Labuschagne’s maiden ton and Starc’s late surge set up victory push


Pakistan 240 and 3 for 64 (Masood 27*, Starc 2-25) trail Australia 580 (Labuschagne 185, Warner 154, Burns 97, Wade 60, Yasir 4-205, Haris 2-75, Afridi 2-26) by 276 runs

Marnus Labuschagne‘s maiden Test century and highest first-class score, which he narrowly missed converting into a double, followed by an evening surge from the quick bowlers put Australia well on track for victory at the Gabba on Saturday. A lead of 340 would have been overwhelming for Pakistan even before they stumbled to the close on 3 for 64 against Mitchell Starc and Pat Cummins.

Australia ended up losing their last five wickets for 35 but it barely mattered, and gave them the perfect period to bowl in the evening. Starc raced in and struck in his second over when he had Azhar Ali lbw with a bail-trimmer, and then continued Haris Sohail’s poor tour when the left-hander sparred at a short delivery he could have left alone much in the manner of the first innings.

Cummins, who was handed the first new ball for the first time in Australia, was then brought straight back into the attack to target Asad Shafiq and the move worked a treat as he edged to third slip. Shan Masood and Babar Azam did well to survive to the close, Masood coming close to nicking Nathan Lyon to slip in the penultimate over of the day when the umpires’ soft signal was not out.

ALSO READ: Brettig – Labuschagne blossoms into a selector’s dream

In January, there was much surprise – and a degree of ridicule – when Labuschagne was elevated to the No. 3 spot, but he will end the year having cemented the role for the foreseeable future. His hundred came from 161 balls with one of his least convincing shots of an innings filled with classy, classical strokeplay, when he edged Shaheen Afridi to third man. His progress continued to be serene until after tea when he steered Afridi to gully and had to haul himself from the crease, acknowledging congratulations from the Pakistan players and the crowd.

Though David Warner could only add three to his overnight score, before becoming Naseem Shah’s maiden Test wicket, and to the almost disbelief of the crowd Steven Smith was bowled by Yasir Shah for 4, Matthew Wade joined Labuschagne in a stand of 110 which kept Australia motoring.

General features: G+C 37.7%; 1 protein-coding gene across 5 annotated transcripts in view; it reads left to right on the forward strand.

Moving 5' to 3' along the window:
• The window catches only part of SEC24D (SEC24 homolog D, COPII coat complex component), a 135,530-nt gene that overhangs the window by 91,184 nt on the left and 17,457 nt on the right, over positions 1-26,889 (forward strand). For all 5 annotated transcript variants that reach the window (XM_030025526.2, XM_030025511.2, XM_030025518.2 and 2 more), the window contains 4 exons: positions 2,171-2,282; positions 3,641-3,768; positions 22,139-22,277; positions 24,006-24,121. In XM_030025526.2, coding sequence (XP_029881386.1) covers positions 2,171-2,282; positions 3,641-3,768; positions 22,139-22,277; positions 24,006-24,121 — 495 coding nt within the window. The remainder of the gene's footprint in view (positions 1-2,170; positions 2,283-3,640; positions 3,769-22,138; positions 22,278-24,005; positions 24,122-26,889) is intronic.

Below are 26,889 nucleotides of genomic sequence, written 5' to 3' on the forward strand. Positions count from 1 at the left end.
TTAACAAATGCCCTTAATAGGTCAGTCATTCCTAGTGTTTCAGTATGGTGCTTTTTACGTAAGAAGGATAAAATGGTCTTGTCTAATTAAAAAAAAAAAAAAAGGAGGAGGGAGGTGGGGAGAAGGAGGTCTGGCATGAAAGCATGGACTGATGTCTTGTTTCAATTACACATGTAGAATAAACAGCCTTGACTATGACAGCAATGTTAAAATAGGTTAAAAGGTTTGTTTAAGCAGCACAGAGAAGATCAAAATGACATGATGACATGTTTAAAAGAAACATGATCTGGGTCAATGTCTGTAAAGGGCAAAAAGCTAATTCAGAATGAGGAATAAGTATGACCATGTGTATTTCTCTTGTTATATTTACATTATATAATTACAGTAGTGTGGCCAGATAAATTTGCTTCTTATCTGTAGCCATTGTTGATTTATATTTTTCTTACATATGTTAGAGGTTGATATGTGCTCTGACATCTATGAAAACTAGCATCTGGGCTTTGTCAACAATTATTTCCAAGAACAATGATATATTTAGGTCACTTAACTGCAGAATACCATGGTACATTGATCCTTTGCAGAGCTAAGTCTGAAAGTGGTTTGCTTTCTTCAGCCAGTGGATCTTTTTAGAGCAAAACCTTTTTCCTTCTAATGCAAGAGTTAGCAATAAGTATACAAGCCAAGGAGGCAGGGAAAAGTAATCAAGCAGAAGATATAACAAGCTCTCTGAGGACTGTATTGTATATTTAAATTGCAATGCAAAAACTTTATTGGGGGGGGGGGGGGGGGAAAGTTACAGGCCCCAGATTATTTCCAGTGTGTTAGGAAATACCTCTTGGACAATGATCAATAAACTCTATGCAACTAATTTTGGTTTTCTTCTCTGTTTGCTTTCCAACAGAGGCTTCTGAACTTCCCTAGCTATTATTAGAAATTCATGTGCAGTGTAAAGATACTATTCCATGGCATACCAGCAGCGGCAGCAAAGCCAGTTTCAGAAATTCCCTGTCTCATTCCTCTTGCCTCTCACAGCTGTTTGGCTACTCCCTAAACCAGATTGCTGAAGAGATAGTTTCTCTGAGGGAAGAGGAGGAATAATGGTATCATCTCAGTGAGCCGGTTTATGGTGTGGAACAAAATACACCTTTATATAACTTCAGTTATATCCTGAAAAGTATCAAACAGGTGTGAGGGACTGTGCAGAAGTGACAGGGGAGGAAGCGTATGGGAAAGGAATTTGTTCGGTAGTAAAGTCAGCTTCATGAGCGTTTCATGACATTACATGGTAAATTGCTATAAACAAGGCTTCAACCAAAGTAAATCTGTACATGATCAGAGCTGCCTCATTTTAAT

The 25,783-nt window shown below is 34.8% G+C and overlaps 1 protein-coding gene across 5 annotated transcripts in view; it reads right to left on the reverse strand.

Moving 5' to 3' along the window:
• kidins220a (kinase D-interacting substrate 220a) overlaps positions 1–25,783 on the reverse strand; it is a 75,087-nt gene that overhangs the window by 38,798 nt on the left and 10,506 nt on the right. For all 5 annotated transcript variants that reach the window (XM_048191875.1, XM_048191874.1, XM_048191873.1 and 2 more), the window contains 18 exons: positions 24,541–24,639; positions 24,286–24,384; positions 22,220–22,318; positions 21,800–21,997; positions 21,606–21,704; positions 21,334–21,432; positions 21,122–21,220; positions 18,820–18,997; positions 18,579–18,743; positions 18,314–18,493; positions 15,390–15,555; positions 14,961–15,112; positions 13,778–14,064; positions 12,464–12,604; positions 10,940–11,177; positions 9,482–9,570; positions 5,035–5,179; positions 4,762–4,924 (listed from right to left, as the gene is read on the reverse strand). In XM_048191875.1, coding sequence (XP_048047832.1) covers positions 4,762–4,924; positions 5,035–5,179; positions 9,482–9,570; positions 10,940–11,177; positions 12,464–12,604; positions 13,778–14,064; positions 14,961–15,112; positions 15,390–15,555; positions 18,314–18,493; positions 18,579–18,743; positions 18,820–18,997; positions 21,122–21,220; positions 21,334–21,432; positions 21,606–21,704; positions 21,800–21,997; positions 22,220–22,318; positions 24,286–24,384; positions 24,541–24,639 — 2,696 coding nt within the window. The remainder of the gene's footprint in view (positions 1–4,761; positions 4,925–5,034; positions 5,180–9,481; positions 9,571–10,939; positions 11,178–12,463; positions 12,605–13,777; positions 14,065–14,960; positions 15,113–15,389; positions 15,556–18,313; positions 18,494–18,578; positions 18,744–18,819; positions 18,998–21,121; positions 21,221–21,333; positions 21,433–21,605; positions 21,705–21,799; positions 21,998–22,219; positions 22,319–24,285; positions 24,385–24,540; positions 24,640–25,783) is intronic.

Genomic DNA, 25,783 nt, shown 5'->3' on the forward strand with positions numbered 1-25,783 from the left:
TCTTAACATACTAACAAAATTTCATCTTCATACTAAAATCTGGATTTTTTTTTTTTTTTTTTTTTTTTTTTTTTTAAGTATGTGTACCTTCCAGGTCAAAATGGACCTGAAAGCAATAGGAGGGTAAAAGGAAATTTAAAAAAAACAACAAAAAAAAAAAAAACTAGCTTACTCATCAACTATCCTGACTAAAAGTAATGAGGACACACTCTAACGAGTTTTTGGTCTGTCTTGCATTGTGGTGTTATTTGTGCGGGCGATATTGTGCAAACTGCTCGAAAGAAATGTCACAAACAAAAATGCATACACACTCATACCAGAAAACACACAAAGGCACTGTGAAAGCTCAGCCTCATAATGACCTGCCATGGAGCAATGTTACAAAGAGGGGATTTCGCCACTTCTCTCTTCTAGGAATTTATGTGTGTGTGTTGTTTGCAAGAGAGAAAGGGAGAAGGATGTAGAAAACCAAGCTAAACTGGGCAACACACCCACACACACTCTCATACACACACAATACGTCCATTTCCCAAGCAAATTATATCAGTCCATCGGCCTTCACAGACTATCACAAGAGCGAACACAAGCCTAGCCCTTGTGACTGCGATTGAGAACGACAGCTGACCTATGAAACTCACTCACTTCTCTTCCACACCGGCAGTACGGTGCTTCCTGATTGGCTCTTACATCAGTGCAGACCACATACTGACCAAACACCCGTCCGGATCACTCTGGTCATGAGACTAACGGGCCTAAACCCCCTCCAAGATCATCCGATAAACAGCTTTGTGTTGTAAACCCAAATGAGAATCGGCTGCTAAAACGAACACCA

Resuming on 1 for 312, it was Labuschagne who dominated the early scoring as Warner struggled for the fluency of the previous day – adding 3 off 25 balls – as Pakistan finally opted for a sustained around-the-wicket line. In a match that has become an almighty struggle for the visitors, Warner’s dismissal was an absorbing moment as 16-year-old Naseem worked him over from around the wicket before finding his under edge with a rapid short ball (and his foot was behind the line this time).

However, that was Naseem’s only spell of the day as he sent down just four overs before spending the rest of the time grazing in the outfield, while the lead swelled against some unthreatening part-time spin and the expensive Yasir, who became the first bowler to concede over 200 three times in Test cricket.

Yasir did, though, have the satisfaction of claiming Smith for the seventh time when, the ball after Smith had whipped a boundary to the leg side to get off the mark, he played over a very full delivery – again looking for the on side – and was bowled. Yasir knew the stats, signaling seven as he celebrated, leaving Smith with his first single-figure Test score since Newlands when his career was thrown into turmoil. To no-one’s surprise he was spotted in the nets during the lunch break. When Josh Hazlewood later drove a boundary, it meant Smith would have the lowest score of the innings.

While claiming two of the bigger wickets offered solace for Pakistan, the lead was already over 100. With Naseem not returning to the attack, and Yasir unable to stem the runs, no pressure was built on Labuschagne or Wade up to the lunch interval. By then, Labuschagne had the century and Wade was settled.

Pakistan appeared to stop trying to bowl out Australia, giving Haris’s part-time left-arm spin a lengthy outing against defensive fields. Wade helped himself, his half-century including a huge six down the ground off Iftikhar Ahmed, and Labuschagne continued on his pristine progress with one of the shots of the match – a straight drive off Imran Khan – and some delightful deft touches against the spinners to move past 150.

Wade had a hundred for the taking when he edged Haris, the ball bouncing off Mohammad Rizwan’s knee into the gloves. Rizwan then took another excellent catch off Haris when Travis Head could hardly believe he had glanced an edge down the leg side having been gifted the opportunity for one of the more pressure-free Test innings.

After tea, the talk was when, or if, Australia would declare in the evening but Tim Paine bottom-edged a pull that looped to slip against Afridi and after Labuschagne departed the tail was whittled out swiftly. However, the most significant wickets of the final session were still to come.

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